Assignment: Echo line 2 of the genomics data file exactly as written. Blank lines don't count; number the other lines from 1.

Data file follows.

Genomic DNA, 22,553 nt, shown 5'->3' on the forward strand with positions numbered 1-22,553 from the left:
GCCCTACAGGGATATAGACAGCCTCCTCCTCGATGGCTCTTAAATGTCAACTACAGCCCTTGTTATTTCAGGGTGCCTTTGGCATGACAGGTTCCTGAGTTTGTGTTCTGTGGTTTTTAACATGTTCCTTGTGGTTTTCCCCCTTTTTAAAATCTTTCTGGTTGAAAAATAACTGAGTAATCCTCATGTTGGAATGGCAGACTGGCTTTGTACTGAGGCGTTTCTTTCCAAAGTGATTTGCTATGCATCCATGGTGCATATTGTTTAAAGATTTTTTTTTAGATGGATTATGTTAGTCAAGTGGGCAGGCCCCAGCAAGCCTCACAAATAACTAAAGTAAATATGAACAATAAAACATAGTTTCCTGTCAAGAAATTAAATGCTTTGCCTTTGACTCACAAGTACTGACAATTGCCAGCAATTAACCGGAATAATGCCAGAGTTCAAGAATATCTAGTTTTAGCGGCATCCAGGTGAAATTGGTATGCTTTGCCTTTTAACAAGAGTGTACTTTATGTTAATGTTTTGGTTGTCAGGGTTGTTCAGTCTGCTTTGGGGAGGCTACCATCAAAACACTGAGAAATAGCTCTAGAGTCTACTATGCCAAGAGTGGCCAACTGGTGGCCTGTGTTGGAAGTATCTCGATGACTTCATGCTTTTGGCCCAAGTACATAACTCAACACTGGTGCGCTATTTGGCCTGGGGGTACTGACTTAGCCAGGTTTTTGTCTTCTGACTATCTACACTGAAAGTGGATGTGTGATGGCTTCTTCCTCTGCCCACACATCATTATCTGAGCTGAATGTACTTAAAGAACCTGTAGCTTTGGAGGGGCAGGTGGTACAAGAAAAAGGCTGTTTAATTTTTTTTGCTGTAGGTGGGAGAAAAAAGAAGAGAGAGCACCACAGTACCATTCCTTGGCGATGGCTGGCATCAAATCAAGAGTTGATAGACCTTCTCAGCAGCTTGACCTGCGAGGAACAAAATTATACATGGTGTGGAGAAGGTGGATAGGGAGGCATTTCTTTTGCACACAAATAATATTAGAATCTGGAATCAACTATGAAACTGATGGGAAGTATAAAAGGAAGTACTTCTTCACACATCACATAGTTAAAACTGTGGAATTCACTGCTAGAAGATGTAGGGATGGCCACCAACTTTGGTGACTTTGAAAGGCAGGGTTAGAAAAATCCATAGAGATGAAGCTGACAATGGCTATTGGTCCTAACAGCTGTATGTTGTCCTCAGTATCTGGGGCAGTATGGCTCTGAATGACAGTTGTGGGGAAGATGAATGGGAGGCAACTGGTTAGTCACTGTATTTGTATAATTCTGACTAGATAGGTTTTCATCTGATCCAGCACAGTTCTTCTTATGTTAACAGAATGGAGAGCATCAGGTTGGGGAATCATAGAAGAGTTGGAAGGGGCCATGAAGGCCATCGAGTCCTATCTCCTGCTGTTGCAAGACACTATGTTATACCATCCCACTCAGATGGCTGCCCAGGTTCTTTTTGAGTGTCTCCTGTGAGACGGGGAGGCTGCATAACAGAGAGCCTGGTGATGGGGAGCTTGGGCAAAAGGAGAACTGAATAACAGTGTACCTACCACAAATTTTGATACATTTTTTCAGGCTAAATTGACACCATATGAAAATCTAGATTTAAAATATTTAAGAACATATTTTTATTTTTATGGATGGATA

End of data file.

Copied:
GCCCTACAGGGATATAGACAGCCTCCTCCTCGATGGCTCTTAAATGTCAACTACAGCCCTTGTTATTTCAGGGTGCCTTTGGCATGACAGGTTCCTGAGTTTGTGTTCTGTGGTTTTTAACATGTTCCTTGTGGTTTTCCCCCTTTTTAAAATCTTTCTGGTTGAAAAATAACTGAGTAATCCTCATGTTGGAATGGCAGACTGGCTTTGTACTGAGGCGTTTCTTTCCAAAGTGATTTGCTATGCATCCATGGTGCATATTGTTTAAAGATTTTTTTTTAGATGGATTATGTTAGTCAAGTGGGCAGGCCCCAGCAAGCCTCACAAATAACTAAAGTAAATATGAACAATAAAACATAGTTTCCTGTCAAGAAATTAAATGCTTTGCCTTTGACTCACAAGTACTGACAATTGCCAGCAATTAACCGGAATAATGCCAGAGTTCAAGAATATCTAGTTTTAGCGGCATCCAGGTGAAATTGGTATGCTTTGCCTTTTAACAAGAGTGTACTTTATGTTAATGTTTTGGTTGTCAGGGTTGTTCAGTCTGCTTTGGGGAGGCTACCATCAAAACACTGAGAAATAGCTCTAGAGTCTACTATGCCAAGAGTGGCCAACTGGTGGCCTGTGTTGGAAGTATCTCGATGACTTCATGCTTTTGGCCCAAGTACATAACTCAACACTGGTGCGCTATTTGGCCTGGGGGTACTGACTTAGCCAGGTTTTTGTCTTCTGACTATCTACACTGAAAGTGGATGTGTGATGGCTTCTTCCTCTGCCCACACATCATTATCTGAGCTGAATGTACTTAAAGAACCTGTAGCTTTGGAGGGGCAGGTGGTACAAGAAAAAGGCTGTTTAATTTTTTTTGCTGTAGGTGGGAGAAAAAAGAAGAGAGAGCACCACAGTACCATTCCTTGGCGATGGCTGGCATCAAATCAAGAGTTGATAGACCTTCTCAGCAGCTTGACCTGCGAGGAACAAAATTATACATGGTGTGGAGAAGGTGGATAGGGAGGCATTTCTTTTGCACACAAATAATATTAGAATCTGGAATCAACTATGAAACTGATGGGAAGTATAAAAGGAAGTACTTCTTCACACATCACATAGTTAAAACTGTGGAATTCACTGCTAGAAGATGTAGGGATGGCCACCAACTTTGGTGACTTTGAAAGGCAGGGTTAGAAAAATCCATAGAGATGAAGCTGACAATGGCTATTGGTCCTAACAGCTGTATGTTGTCCTCAGTATCTGGGGCAGTATGGCTCTGAATGACAGTTGTGGGGAAGATGAATGGGAGGCAACTGGTTAGTCACTGTATTTGTATAATTCTGACTAGATAGGTTTTCATCTGATCCAGCACAGTTCTTCTTATGTTAACAGAATGGAGAGCATCAGGTTGGGGAATCATAGAAGAGTTGGAAGGGGCCATGAAGGCCATCGAGTCCTATCTCCTGCTGTTGCAAGACACTATGTTATACCATCCCACTCAGATGGCTGCCCAGGTTCTTTTTGAGTGTCTCCTGTGAGACGGGGAGGCTGCATAACAGAGAGCCTGGTGATGGGGAGCTTGGGCAAAAGGAGAACTGAATAACAGTGTACCTACCACAAATTTTGATACATTTTTTCAGGCTAAATTGACACCATATGAAAATCTAGATTTAAAATATTTAAGAACATATTTTTATTTTTATGGATGGATA